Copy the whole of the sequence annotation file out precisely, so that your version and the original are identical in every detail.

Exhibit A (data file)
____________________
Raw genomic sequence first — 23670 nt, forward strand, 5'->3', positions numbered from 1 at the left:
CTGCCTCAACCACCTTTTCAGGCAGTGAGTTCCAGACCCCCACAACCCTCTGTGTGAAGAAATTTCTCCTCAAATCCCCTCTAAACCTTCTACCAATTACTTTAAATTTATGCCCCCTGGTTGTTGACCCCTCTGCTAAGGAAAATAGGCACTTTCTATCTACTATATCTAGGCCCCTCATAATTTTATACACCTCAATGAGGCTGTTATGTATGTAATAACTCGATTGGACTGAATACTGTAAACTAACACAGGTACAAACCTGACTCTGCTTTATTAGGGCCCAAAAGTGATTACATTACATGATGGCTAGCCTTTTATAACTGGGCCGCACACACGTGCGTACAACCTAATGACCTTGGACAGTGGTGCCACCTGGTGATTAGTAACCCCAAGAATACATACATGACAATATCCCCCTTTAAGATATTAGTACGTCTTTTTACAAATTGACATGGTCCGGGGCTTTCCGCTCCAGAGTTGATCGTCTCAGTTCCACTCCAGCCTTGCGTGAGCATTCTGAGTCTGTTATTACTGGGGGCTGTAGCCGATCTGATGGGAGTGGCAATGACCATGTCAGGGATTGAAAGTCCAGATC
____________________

Raw genomic sequence first — 23670 nt, forward strand, 5'->3', positions numbered from 1 at the left:
CTGCCTCAACCACCTTTTCAGGCAGTGAGTTCCAGACCCCCACAACCCTCTGTGTGAAGAAATTTCTCCTCAAATCCCCTCTAAACCTTCTACCAATTACTTTAAATTTATGCCCCCTGGTTGTTGACCCCTCTGCTAAGGAAAATAGGCACTTTCTATCTACTATATCTAGGCCCCTCATAATTTTATACACCTCAATGAGGCTGTTATGTATGTAATAACTCGATTGGACTGAATACTGTAAACTAACACAGGTACAAACCTGACTCTGCTTTATTAGGGCCCAAAAGTGATTACATTACATGATGGCTAGCCTTTTATAACTGGGCCGCACACACGTGCGTACAACCTAATGACCTTGGACAGTGGTGCCACCTGGTGATTAGTAACCCCAAGAATACATACATGACAATATCCCCCTTTAAGATATTAGTACGTCTTTTTACAAATTGACATGGTCCGGGGCTTTCCGCTCCAGAGTTGATCGTCTCAGTTCCACTCCAGCCTTGCGTGAGCATTCTGAGTCTGTTATTACTGGGGGCTGTAGCCGATCTGATGGGAGTGGCAATGACCATGTCAGGGATTGAAAGTCCAGATC